Updated: May 5, 2020
There are many bits of wisdom one learns while working within a Borgias kitchen: how best to mix your herbs into a meal so as to not accidentally poison guests, that almonds hide the taste of cyanide, and that a nice slice of honey cake with a good after-meal drink can loosen even the tightest lips. This recipe, of course, follows the latter bit of learning, and can be found often at the end of dinner party meals or within a cake glass in our lounges, waiting to tempt yet another customer.
The ingredients are as follows:
1 cup of sugar
1 cup of honey
1/2 cup of butter, softened for ease of mixing
4 (chicken) eggs
2 or 3 apples, peeled, cored, and diced (I tend toward sweeter, but you can choose any)
1 cup of milk
2 1/2 cups of flour, plus a little extra separate for apple dusting
3 tsp of baking powder
1/2 tsp of baking soda
1/2 tsp of salt
1 1/2 to 2 tsp spice
For this final ingredient, I tend to choose a mix of cinnamon and nutmeg, perhaps clove. If you decide to make this within your own kitchen, you may use spices that suit your taste, so long as they compliment a dessert palate.
To prepare your cake, first ensure your oven-fire is hot enough for baking - if you have means of telling temperature, try to achieve 350 degrees. And while you are prepping, select your favorite cake mold and grease it, so the cake slides freely from it once sufficiently baked.
Place two bowls - one for your dry ingredients, and one for the wet - on your workspace, and within one combine the flour, baking powder and soda, salt, and spice. Within the other, mix your butter and sugar until well and smoothly combined, then add the honey and eggs.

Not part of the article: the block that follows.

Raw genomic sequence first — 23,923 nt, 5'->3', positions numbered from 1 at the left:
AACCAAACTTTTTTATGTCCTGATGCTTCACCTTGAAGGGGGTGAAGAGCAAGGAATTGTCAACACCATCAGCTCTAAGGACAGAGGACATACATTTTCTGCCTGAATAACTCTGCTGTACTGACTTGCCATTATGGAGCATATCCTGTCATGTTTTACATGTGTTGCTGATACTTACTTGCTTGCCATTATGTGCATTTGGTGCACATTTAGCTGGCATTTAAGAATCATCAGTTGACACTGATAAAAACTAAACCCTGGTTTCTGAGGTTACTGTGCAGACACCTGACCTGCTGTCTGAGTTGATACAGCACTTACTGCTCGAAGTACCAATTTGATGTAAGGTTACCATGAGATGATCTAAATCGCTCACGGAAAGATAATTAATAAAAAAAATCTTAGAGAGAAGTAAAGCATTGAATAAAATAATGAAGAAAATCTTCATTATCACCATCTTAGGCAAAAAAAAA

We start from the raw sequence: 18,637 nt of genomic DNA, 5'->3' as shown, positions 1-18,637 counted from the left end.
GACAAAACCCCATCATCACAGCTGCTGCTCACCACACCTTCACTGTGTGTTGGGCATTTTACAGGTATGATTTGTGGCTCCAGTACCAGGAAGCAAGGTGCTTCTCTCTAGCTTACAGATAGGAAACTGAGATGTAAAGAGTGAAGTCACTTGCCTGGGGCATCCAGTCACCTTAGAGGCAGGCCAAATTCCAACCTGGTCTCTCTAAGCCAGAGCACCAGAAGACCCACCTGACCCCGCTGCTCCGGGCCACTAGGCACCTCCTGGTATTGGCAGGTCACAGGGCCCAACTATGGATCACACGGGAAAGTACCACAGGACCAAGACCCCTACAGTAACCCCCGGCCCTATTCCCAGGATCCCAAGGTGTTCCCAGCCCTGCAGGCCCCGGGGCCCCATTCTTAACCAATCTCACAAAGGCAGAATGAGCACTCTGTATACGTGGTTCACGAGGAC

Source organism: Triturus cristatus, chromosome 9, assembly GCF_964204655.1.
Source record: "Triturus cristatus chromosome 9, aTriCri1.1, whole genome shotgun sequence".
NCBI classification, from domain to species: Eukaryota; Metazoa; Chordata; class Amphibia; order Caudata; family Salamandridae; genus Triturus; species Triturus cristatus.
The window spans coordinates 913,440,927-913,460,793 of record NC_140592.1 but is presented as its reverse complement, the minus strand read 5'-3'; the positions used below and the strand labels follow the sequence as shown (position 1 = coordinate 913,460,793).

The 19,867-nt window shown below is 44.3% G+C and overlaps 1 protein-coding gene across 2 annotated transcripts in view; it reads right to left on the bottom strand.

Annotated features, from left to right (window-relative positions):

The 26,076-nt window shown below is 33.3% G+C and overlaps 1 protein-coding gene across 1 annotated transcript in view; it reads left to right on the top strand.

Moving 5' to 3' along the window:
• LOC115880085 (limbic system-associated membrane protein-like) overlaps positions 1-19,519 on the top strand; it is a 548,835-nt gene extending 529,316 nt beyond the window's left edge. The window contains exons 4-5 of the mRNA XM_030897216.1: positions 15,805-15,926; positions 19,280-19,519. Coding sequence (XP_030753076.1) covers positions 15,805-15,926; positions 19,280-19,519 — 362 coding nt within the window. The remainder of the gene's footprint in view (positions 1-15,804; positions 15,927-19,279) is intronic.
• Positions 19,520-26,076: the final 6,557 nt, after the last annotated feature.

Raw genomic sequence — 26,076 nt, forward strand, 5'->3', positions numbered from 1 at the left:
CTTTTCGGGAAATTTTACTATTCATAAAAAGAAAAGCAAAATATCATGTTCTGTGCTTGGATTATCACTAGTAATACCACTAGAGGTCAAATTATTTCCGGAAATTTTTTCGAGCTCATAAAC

At this point, you should begin uniting the two: add your flour mixture and the cup of milk to your wet ingredients, alternating between the two with each mix (for those that struggle, it should be flour, then mix, milk, then mix, flour again, then mix, and so on until all ingredients have been combined).
Within the now-empty flour bowl, let your diced apples meet a dusting of flour. Make sure they are coated before you add your apples to the cake batter; this prevents them from sinking to the bottom of your mold and creating an unsightly lack of apple within the majority of your cake.
Once all of your ingredients are combined, tip it into your cake mold, and place within the oven for 40 to 50 minutes; if you feel the need to check for a sufficient bake, use a wooden skewer or such to poke the densest part of the cake. If the skewer returns to you wet, the cake needs more time; dry, and it is done. Once it is out of the oven, let it cool slightly before turning it out of the mold to cool fully, then serve.
I have seen this cake served many ways, and don't believe there is one correct way of doing such, but a bit of brandy cream or with tea or port would be my suggestion. At any rate, you now possess the knowledge to woo your guests with sugar; use this new-found power wisely.
- Everta, Head of the Borgias kitchens (here and everywhere)
Recipe provided by Regan Emma Harris